Next add the aria-multiselectable attribute to the <DL>, to be dynamically set to true or false based on plugin configuration settings. This lets a user know that more than one accordion panel can be opened when set to TRUE, or only a single panel when set to FALSE. Refer to the $(document).ready block in the HTML, where the assignment takes place.

The semantics of the children of the <DL> element, which was assigned role="presentation", will also have their definition list semantics removed. Add the accordion semantics role="heading" to assign a heading role to the <DT> elements. The aria-level attribute might be used to implement nested accordion panels, but for the purpose of this course a simplified version should be sufficient.

Add a <div> inside the header (i.e. DT) and define its role as a button. The button is given an aria-controls attribute to define which of the accordion panels it controls. By default the toggle state is set to false with aria-expanded="false" to be updated dynamically when the button is clicked or key pressed. Finally add tabindex="0" to the button (<div>) to make it keyboard focusable.

The tabindex will make the button focusable, but it will not make it clickable. The .on() jQuery function adds a click event to the button, but a keypress event must also be added. Adding .on('keydown') activates the onKeyDown function, defined below, so the accordion headers operate with both a mouse click and a keypress.

Finally the accordion panel semantics are added, defining the <DD> elements that has had its semantics removed when role="presentation" was added to the parent <DL>. Panels are given a generic role="region", to make the panel browsable in the landmarks list, set to be hidden by default with aria-hidden="true" so all panels are closed when the page loads. Tabindex="0" is also added to make the panels keyboard focusable so the content of the panel is read as the user navigates to them.

Adding Keyboard Operability

WAI-ARIA best practices defines all recommended accordion keyboard functionality, listed below. In our example, only the required keyboard events are included. 

Keyboard Interaction for Accordions

  • Enter or Space:
    • When focus is on the accordion header for a collapsed panel, expands the associated panel. If the implementation allows only one panel to be expanded, and if another panel is expanded, collapses that panel.
    • When focus is on the accordion header for an expanded panel, collapses the panel if the implementation supports collapsing. Some implementations require one panel to be expanded at all times and allow only one panel to be expanded; so they do not support a collapse function.
  • Down Arrow (Optional): If focus is on an accordion header, moves focus to the next accordion header. If focus is on the last accordion header, either does nothing or moves focus to the first accordion header.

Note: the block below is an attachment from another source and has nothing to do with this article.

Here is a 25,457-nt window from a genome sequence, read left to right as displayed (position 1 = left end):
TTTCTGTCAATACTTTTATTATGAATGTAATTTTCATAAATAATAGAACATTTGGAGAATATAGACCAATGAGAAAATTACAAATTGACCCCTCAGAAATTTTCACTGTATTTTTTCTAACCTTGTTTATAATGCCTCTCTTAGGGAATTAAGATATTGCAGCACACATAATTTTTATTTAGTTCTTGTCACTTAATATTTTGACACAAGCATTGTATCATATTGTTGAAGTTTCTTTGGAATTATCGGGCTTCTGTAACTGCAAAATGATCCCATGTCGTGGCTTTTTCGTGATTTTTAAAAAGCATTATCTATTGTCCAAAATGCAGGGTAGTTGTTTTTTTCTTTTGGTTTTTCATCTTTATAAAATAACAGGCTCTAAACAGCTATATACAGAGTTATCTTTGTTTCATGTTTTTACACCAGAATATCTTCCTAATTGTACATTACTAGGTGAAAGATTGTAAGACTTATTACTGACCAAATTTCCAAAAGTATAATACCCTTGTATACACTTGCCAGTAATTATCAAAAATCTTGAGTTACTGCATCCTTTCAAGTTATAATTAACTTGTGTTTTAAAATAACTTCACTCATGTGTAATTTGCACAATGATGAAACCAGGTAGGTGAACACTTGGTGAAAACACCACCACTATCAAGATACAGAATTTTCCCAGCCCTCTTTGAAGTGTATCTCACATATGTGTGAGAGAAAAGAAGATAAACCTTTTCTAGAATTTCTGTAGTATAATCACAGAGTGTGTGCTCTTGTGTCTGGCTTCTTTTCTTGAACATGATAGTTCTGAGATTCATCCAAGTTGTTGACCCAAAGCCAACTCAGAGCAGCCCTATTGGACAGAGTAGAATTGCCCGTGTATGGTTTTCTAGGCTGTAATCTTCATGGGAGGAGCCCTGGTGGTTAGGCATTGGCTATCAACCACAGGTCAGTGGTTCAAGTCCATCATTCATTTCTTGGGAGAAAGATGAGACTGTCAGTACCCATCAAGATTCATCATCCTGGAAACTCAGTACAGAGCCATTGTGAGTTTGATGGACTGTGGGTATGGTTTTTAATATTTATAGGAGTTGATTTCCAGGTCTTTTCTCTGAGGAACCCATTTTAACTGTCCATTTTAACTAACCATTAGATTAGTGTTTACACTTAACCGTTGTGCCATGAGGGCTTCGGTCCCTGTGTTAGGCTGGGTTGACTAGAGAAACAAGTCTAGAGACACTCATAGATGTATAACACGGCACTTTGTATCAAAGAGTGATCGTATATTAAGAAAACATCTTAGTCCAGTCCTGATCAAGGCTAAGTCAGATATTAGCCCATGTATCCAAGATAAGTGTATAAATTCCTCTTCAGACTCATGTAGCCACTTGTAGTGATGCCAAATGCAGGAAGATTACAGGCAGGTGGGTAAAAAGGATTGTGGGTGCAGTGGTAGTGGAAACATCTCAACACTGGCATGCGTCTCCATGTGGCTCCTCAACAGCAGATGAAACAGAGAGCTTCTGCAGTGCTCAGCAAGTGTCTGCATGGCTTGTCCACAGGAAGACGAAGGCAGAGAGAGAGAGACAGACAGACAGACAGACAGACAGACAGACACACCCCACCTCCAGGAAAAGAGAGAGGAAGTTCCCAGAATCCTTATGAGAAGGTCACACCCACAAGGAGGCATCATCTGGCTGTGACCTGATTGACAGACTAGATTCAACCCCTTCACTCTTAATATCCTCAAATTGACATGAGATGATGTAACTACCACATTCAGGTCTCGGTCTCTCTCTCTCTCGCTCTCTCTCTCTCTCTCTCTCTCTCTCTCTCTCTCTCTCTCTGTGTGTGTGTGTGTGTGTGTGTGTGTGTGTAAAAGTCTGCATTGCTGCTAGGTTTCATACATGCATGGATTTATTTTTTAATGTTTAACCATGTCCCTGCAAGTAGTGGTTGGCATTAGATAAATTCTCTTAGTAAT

• Up Arrow (Optional): If focus is on an accordion header, moves focus to the previous accordion header. If focus is on the first accordion header, either does nothing or moves focus to the last accordion header.
  • Home (Optional): When focus is on an accordion header, moves focus to the first accordion header.
  • End (Optional): When focus is on an accordion header, moves focus to the last accordion header.
  • Ctrl+Page Down (Optional): If focus is inside an accordion panel or on an accordion header, moves focus to the next accordion header. If focus is in the last accordion header or panel, either does nothing or moves focus to the first accordion header.
  • Ctrl+Page Up (Optional): If focus is inside an accordion panel, moves focus to the header for that panel. If focus is on an accordion header, moves focus to the previous accordion header. If focus is on the first accordion header, either does nothing or moves focus to the last accordion header.

Source: WAI-ARIA Accordion Design Patterns (Links to an external site.)Links to an external site.

The following onKeyDown function has been created to add keyboard operability to the header elements of the accordion, allowing both space bar and Enter keys to operate the toggles (i.e. headers) that open and close panels, and the Arrow keys to move between the accordion headers. By default, users can navigate between headers, and between headers and panels using the Tab key.

Accessible Accordion in Action

Watch the following video to see how ChromeVox interacts with an accordion. The Tab key is used to navigate into the accordions, to move between accordion headers, and to move between accordion headers and panels. Arrow keys can also be used to move between accordion headers but not from headers to an associated panel. Aim to have the accordion you update in the activity on the following page operate and announce like the one in the video.

 

Tab Panels

Tab panels, much like accordions, are often used to conserve space and reduce scrolling. They are typically made up of a tablist that contains a series of tabs, each tab controlling the display of a panel. As each tab is activated, its associated panel is displayed and other panels are hidden. When a tab is selected it is highlighted to indicate which tab and panel are active.